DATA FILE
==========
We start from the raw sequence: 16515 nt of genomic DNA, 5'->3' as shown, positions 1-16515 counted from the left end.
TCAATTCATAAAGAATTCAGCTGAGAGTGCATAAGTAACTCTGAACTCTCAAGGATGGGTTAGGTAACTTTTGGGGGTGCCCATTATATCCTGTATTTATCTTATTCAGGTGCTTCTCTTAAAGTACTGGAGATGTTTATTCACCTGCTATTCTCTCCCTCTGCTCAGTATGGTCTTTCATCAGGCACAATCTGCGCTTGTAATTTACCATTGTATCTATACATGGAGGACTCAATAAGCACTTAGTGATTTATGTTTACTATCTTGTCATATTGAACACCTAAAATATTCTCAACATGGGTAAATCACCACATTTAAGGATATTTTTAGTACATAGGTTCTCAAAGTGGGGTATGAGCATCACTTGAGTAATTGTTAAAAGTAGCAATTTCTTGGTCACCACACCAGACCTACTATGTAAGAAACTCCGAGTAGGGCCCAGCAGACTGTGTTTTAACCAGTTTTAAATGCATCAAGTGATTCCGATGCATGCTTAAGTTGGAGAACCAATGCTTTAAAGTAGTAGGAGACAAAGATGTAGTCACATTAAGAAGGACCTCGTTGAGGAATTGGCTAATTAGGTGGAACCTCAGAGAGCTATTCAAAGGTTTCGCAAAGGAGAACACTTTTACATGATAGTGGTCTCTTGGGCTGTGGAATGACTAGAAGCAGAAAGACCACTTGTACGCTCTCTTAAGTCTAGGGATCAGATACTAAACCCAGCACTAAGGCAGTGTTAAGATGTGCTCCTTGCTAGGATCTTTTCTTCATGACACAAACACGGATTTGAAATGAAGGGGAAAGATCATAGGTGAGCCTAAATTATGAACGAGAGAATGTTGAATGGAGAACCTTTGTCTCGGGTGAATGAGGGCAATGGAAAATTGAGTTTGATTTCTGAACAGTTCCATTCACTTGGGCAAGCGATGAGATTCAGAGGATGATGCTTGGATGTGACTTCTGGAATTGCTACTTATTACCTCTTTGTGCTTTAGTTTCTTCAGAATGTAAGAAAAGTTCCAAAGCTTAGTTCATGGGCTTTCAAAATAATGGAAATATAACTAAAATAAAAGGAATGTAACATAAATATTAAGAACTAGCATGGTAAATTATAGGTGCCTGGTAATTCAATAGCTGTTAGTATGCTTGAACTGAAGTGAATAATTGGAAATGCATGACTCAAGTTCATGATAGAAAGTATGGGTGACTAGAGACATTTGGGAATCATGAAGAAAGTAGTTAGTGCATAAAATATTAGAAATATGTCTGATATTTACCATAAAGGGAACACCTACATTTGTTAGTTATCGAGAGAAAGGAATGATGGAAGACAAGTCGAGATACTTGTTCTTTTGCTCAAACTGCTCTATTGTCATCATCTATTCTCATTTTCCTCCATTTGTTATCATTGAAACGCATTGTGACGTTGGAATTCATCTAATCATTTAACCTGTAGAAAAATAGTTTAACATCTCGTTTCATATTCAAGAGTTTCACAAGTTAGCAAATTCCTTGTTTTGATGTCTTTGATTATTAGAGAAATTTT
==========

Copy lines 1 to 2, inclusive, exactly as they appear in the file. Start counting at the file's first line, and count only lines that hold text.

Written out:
We start from the raw sequence: 16515 nt of genomic DNA, 5'->3' as shown, positions 1-16515 counted from the left end.
TCAATTCATAAAGAATTCAGCTGAGAGTGCATAAGTAACTCTGAACTCTCAAGGATGGGTTAGGTAACTTTTGGGGGTGCCCATTATATCCTGTATTTATCTTATTCAGGTGCTTCTCTTAAAGTACTGGAGATGTTTATTCACCTGCTATTCTCTCCCTCTGCTCAGTATGGTCTTTCATCAGGCACAATCTGCGCTTGTAATTTACCATTGTATCTATACATGGAGGACTCAATAAGCACTTAGTGATTTATGTTTACTATCTTGTCATATTGAACACCTAAAATATTCTCAACATGGGTAAATCACCACATTTAAGGATATTTTTAGTACATAGGTTCTCAAAGTGGGGTATGAGCATCACTTGAGTAATTGTTAAAAGTAGCAATTTCTTGGTCACCACACCAGACCTACTATGTAAGAAACTCCGAGTAGGGCCCAGCAGACTGTGTTTTAACCAGTTTTAAATGCATCAAGTGATTCCGATGCATGCTTAAGTTGGAGAACCAATGCTTTAAAGTAGTAGGAGACAAAGATGTAGTCACATTAAGAAGGACCTCGTTGAGGAATTGGCTAATTAGGTGGAACCTCAGAGAGCTATTCAAAGGTTTCGCAAAGGAGAACACTTTTACATGATAGTGGTCTCTTGGGCTGTGGAATGACTAGAAGCAGAAAGACCACTTGTACGCTCTCTTAAGTCTAGGGATCAGATACTAAACCCAGCACTAAGGCAGTGTTAAGATGTGCTCCTTGCTAGGATCTTTTCTTCATGACACAAACACGGATTTGAAATGAAGGGGAAAGATCATAGGTGAGCCTAAATTATGAACGAGAGAATGTTGAATGGAGAACCTTTGTCTCGGGTGAATGAGGGCAATGGAAAATTGAGTTTGATTTCTGAACAGTTCCATTCACTTGGGCAAGCGATGAGATTCAGAGGATGATGCTTGGATGTGACTTCTGGAATTGCTACTTATTACCTCTTTGTGCTTTAGTTTCTTCAGAATGTAAGAAAAGTTCCAAAGCTTAGTTCATGGGCTTTCAAAATAATGGAAATATAACTAAAATAAAAGGAATGTAACATAAATATTAAGAACTAGCATGGTAAATTATAGGTGCCTGGTAATTCAATAGCTGTTAGTATGCTTGAACTGAAGTGAATAATTGGAAATGCATGACTCAAGTTCATGATAGAAAGTATGGGTGACTAGAGACATTTGGGAATCATGAAGAAAGTAGTTAGTGCATAAAATATTAGAAATATGTCTGATATTTACCATAAAGGGAACACCTACATTTGTTAGTTATCGAGAGAAAGGAATGATGGAAGACAAGTCGAGATACTTGTTCTTTTGCTCAAACTGCTCTATTGTCATCATCTATTCTCATTTTCCTCCATTTGTTATCATTGAAACGCATTGTGACGTTGGAATTCATCTAATCATTTAACCTGTAGAAAAATAGTTTAACATCTCGTTTCATATTCAAGAGTTTCACAAGTTAGCAAATTCCTTGTTTTGATGTCTTTGATTATTAGAGAAATTTT